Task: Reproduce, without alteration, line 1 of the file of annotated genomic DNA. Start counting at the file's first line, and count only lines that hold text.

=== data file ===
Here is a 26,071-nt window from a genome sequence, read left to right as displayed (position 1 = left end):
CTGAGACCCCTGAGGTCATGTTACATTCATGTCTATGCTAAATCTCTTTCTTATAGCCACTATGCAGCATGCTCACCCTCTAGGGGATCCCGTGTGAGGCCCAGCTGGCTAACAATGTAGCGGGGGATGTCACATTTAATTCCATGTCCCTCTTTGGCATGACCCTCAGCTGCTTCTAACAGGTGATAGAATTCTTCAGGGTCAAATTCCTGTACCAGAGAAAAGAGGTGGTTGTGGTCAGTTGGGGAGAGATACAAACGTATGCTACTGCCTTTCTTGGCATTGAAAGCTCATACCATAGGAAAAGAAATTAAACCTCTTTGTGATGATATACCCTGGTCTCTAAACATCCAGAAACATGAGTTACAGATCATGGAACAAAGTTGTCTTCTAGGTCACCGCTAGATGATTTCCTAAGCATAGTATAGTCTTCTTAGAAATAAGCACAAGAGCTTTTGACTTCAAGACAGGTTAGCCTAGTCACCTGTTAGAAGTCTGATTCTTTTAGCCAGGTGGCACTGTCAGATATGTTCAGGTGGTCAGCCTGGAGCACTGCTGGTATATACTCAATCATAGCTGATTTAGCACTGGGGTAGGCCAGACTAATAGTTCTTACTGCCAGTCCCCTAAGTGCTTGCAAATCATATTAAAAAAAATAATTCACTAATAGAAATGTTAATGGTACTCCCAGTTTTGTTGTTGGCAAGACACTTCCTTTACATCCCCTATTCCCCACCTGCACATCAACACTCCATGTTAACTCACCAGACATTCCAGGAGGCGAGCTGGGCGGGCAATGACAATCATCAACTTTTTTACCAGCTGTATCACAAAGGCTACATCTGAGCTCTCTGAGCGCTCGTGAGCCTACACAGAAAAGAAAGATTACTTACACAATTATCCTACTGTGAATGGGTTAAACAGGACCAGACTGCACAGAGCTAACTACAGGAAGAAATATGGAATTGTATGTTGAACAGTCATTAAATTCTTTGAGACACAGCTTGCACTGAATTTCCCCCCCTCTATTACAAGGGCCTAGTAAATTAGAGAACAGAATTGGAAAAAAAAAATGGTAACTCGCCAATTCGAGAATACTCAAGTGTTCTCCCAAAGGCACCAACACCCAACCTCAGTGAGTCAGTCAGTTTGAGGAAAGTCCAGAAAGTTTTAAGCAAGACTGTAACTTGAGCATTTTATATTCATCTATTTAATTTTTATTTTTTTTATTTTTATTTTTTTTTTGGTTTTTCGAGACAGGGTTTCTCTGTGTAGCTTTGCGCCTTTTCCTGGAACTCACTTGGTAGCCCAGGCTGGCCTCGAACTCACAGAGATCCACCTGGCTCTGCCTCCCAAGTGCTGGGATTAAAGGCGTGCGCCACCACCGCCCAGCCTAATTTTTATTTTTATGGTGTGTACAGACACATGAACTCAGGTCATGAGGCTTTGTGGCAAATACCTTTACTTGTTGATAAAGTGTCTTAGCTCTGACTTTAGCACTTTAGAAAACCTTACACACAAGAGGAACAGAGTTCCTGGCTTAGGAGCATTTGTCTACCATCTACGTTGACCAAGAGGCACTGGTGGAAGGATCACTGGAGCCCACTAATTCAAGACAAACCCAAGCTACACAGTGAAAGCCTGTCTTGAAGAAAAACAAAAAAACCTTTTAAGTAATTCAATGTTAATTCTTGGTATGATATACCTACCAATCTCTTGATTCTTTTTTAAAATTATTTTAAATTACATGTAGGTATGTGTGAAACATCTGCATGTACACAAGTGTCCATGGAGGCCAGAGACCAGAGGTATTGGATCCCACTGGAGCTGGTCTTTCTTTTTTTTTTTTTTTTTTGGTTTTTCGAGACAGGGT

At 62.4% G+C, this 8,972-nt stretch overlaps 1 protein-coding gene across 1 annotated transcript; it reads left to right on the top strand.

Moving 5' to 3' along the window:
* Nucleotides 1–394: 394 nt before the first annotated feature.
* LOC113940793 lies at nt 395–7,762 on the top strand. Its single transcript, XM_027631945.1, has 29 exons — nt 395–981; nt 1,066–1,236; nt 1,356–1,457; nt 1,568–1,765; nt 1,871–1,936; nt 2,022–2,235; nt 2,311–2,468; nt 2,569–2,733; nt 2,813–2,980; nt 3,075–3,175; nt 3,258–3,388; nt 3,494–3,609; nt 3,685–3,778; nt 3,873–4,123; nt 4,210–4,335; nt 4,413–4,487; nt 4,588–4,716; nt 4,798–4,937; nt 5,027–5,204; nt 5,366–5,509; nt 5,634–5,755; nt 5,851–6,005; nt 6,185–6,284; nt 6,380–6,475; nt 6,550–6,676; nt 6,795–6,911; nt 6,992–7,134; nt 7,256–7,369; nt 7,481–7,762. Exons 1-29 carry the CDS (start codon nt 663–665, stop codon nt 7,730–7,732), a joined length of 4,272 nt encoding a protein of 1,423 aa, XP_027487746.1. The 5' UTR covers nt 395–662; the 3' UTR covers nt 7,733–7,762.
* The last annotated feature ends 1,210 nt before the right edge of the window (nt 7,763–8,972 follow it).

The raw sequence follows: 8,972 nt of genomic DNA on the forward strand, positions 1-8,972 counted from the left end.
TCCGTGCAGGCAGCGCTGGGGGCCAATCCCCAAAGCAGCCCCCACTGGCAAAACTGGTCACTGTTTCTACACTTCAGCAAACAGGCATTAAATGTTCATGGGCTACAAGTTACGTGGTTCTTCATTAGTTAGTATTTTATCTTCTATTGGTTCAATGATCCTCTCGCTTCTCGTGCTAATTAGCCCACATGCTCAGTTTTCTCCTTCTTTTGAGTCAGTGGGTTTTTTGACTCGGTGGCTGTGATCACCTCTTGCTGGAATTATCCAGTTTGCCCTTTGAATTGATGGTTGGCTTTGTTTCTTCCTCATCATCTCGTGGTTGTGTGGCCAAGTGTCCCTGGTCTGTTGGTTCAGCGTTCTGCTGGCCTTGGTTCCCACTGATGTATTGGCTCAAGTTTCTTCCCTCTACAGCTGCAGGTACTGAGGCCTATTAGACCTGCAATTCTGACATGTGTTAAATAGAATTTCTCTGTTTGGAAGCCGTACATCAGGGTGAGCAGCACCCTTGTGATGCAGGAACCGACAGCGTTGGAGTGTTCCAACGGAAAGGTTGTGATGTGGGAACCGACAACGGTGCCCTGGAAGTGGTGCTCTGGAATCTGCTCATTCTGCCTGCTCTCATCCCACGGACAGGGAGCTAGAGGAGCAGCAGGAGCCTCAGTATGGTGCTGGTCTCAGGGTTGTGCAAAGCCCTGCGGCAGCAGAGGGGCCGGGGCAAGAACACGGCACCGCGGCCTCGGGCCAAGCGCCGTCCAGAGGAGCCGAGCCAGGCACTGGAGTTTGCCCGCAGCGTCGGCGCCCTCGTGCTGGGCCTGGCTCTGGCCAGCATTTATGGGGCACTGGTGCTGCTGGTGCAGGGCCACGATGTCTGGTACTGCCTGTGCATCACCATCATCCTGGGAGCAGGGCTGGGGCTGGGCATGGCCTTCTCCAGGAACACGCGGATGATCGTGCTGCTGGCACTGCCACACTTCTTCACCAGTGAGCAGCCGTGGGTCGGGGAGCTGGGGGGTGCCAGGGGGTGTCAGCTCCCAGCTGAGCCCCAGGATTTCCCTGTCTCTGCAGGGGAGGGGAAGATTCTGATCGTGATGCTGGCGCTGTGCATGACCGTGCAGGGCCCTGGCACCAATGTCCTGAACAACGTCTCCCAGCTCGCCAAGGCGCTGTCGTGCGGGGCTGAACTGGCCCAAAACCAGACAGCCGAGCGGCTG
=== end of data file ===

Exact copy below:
Here is a 26,071-nt window from a genome sequence, read left to right as displayed (position 1 = left end):